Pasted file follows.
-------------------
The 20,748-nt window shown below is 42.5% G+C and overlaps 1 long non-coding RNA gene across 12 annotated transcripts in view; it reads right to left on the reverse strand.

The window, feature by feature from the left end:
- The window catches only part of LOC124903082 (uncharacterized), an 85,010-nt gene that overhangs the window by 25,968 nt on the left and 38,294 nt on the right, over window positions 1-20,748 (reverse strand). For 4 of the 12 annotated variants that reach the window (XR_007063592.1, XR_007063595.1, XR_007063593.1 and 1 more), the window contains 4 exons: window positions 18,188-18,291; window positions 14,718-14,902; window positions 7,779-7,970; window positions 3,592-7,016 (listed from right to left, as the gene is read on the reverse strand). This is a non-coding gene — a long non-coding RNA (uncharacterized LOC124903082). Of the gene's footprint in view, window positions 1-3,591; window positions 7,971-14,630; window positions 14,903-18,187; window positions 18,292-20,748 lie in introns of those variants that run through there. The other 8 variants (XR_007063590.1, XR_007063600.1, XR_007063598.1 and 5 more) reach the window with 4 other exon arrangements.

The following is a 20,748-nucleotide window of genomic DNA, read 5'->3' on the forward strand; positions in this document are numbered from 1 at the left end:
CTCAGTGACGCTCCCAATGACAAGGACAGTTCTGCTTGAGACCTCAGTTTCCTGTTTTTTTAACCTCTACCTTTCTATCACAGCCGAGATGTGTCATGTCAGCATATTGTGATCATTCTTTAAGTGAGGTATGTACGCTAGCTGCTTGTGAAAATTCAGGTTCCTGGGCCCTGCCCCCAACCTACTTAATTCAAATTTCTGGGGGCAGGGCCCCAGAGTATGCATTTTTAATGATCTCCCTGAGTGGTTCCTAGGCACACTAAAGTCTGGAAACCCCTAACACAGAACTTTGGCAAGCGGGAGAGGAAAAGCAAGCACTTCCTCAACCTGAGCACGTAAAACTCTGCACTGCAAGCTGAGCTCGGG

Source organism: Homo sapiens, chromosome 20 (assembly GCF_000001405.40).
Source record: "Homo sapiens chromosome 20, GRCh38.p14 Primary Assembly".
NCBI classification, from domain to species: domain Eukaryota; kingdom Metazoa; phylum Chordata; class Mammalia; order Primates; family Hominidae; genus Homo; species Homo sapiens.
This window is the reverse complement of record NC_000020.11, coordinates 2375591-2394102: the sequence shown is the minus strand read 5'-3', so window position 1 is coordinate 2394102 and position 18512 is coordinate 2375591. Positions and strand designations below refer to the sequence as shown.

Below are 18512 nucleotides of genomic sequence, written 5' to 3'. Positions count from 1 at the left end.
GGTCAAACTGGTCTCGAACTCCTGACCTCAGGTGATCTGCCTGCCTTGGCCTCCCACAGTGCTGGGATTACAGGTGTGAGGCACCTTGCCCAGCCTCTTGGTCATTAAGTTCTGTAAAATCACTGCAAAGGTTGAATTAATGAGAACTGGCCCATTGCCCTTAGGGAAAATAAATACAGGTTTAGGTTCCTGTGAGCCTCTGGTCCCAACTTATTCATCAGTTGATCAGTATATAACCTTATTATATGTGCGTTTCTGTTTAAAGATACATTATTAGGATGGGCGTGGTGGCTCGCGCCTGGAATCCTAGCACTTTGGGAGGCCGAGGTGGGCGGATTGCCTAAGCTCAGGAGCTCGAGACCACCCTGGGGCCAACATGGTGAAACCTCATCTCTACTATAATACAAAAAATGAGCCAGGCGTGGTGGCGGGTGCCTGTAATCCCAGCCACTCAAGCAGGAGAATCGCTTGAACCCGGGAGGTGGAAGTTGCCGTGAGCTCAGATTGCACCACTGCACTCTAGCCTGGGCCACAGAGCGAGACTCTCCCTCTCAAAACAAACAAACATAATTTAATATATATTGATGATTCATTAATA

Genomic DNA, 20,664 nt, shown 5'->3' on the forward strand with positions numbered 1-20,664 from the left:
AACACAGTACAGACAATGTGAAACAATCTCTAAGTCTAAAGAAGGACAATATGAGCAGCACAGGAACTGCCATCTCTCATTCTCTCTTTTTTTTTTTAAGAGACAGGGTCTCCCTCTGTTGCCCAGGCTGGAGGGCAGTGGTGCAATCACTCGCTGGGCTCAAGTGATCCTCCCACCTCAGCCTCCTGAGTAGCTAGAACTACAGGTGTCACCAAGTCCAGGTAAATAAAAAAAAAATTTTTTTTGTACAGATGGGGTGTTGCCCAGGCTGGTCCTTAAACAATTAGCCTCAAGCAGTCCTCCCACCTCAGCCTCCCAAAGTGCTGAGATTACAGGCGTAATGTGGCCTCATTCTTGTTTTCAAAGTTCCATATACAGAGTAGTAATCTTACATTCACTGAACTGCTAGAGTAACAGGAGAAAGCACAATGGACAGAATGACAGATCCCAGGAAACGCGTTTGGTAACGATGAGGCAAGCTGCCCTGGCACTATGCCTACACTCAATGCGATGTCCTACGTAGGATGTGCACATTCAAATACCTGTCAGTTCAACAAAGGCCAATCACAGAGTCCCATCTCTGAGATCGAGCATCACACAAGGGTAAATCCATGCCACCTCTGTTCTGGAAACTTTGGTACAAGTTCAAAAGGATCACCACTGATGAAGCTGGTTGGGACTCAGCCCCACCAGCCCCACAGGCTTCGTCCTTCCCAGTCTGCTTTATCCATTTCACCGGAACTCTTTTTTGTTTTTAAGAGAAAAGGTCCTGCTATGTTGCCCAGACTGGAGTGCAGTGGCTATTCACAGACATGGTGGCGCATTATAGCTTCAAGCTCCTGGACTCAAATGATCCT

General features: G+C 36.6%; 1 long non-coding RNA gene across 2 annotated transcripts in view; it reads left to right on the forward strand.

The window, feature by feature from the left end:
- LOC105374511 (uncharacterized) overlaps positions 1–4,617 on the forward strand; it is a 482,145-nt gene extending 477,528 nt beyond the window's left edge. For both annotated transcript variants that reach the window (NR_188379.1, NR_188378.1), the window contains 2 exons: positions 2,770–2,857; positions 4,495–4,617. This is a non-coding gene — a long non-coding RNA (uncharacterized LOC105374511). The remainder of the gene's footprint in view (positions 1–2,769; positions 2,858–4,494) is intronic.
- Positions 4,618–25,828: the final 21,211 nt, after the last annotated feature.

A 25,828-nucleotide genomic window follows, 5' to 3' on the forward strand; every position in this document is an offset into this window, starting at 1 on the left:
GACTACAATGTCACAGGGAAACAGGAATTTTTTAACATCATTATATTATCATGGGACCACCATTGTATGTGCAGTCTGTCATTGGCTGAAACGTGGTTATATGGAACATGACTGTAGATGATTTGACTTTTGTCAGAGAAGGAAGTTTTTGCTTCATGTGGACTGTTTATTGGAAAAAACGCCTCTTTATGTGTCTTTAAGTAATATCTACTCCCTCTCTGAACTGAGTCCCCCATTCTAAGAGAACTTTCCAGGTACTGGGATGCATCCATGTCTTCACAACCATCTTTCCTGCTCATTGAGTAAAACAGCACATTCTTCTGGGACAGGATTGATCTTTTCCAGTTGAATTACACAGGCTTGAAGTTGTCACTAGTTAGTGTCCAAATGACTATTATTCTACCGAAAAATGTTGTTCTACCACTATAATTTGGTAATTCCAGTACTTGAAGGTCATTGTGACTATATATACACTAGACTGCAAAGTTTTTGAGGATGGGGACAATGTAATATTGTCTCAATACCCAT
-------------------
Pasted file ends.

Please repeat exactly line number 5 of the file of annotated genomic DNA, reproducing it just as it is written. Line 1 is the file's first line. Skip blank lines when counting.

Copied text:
CTCAGTGACGCTCCCAATGACAAGGACAGTTCTGCTTGAGACCTCAGTTTCCTGTTTTTTTAACCTCTACCTTTCTATCACAGCCGAGATGTGTCATGTCAGCATATTGTGATCATTCTTTAAGTGAGGTATGTACGCTAGCTGCTTGTGAAAATTCAGGTTCCTGGGCCCTGCCCCCAACCTACTTAATTCAAATTTCTGGGGGCAGGGCCCCAGAGTATGCATTTTTAATGATCTCCCTGAGTGGTTCCTAGGCACACTAAAGTCTGGAAACCCCTAACACAGAACTTTGGCAAGCGGGAGAGGAAAAGCAAGCACTTCCTCAACCTGAGCACGTAAAACTCTGCACTGCAAGCTGAGCTCGGG